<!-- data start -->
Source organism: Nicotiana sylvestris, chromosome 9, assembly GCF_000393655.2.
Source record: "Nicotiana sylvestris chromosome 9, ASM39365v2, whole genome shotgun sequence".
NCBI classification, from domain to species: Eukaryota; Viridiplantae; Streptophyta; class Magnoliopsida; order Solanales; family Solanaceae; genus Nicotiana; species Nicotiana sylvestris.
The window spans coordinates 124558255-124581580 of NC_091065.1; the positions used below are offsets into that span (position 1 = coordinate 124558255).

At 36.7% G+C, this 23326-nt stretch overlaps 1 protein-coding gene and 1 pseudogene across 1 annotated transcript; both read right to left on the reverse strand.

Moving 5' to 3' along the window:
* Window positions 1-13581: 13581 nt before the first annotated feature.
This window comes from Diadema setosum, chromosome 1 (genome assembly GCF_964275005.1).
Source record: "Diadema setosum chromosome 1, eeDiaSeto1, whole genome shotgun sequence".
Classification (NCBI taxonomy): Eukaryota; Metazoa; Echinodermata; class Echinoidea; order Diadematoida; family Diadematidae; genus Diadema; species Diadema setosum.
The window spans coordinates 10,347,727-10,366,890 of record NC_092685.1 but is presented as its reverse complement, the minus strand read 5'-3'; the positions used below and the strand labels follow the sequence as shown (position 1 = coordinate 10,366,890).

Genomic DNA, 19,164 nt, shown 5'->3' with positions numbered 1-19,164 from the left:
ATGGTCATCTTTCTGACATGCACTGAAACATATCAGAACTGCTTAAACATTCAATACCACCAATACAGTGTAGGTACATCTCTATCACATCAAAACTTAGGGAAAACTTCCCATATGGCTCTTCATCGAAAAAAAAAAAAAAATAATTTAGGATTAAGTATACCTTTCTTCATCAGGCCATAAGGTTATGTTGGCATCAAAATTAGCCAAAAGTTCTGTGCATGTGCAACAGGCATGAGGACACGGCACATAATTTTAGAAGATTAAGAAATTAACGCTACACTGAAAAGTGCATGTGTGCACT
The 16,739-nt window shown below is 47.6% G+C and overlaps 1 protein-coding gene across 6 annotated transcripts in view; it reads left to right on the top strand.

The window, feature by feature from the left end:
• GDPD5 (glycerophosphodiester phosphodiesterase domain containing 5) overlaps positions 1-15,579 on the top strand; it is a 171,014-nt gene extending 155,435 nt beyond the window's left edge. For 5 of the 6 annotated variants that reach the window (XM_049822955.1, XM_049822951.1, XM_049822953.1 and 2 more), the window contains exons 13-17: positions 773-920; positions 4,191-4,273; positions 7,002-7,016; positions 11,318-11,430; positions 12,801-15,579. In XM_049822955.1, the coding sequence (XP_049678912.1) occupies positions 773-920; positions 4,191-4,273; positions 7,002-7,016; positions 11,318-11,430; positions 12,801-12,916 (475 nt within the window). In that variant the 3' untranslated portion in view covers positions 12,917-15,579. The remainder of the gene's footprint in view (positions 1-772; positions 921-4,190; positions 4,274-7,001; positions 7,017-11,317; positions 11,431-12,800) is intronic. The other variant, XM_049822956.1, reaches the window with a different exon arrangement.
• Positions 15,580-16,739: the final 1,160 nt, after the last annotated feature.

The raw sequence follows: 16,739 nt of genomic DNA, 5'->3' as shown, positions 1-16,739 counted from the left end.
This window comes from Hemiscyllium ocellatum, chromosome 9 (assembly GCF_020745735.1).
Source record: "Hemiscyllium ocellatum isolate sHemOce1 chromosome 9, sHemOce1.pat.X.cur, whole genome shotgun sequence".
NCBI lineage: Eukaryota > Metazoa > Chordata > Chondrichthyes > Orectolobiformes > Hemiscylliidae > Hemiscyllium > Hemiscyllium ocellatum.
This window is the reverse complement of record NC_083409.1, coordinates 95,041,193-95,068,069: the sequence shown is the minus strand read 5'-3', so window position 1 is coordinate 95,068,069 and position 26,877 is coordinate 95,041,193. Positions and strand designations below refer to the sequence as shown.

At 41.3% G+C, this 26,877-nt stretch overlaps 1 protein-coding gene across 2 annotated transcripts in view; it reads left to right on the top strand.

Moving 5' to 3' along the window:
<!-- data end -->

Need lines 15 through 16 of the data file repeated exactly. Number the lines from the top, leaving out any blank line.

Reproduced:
The window, feature by feature from the left end:
• GDPD5 (glycerophosphodiester phosphodiesterase domain containing 5) overlaps positions 1-15,579 on the top strand; it is a 171,014-nt gene extending 155,435 nt beyond the window's left edge. For 5 of the 6 annotated variants that reach the window (XM_049822955.1, XM_049822951.1, XM_049822953.1 and 2 more), the window contains exons 13-17: positions 773-920; positions 4,191-4,273; positions 7,002-7,016; positions 11,318-11,430; positions 12,801-15,579. In XM_049822955.1, the coding sequence (XP_049678912.1) occupies positions 773-920; positions 4,191-4,273; positions 7,002-7,016; positions 11,318-11,430; positions 12,801-12,916 (475 nt within the window). In that variant the 3' untranslated portion in view covers positions 12,917-15,579. The remainder of the gene's footprint in view (positions 1-772; positions 921-4,190; positions 4,274-7,001; positions 7,017-11,317; positions 11,431-12,800) is intronic. The other variant, XM_049822956.1, reaches the window with a different exon arrangement.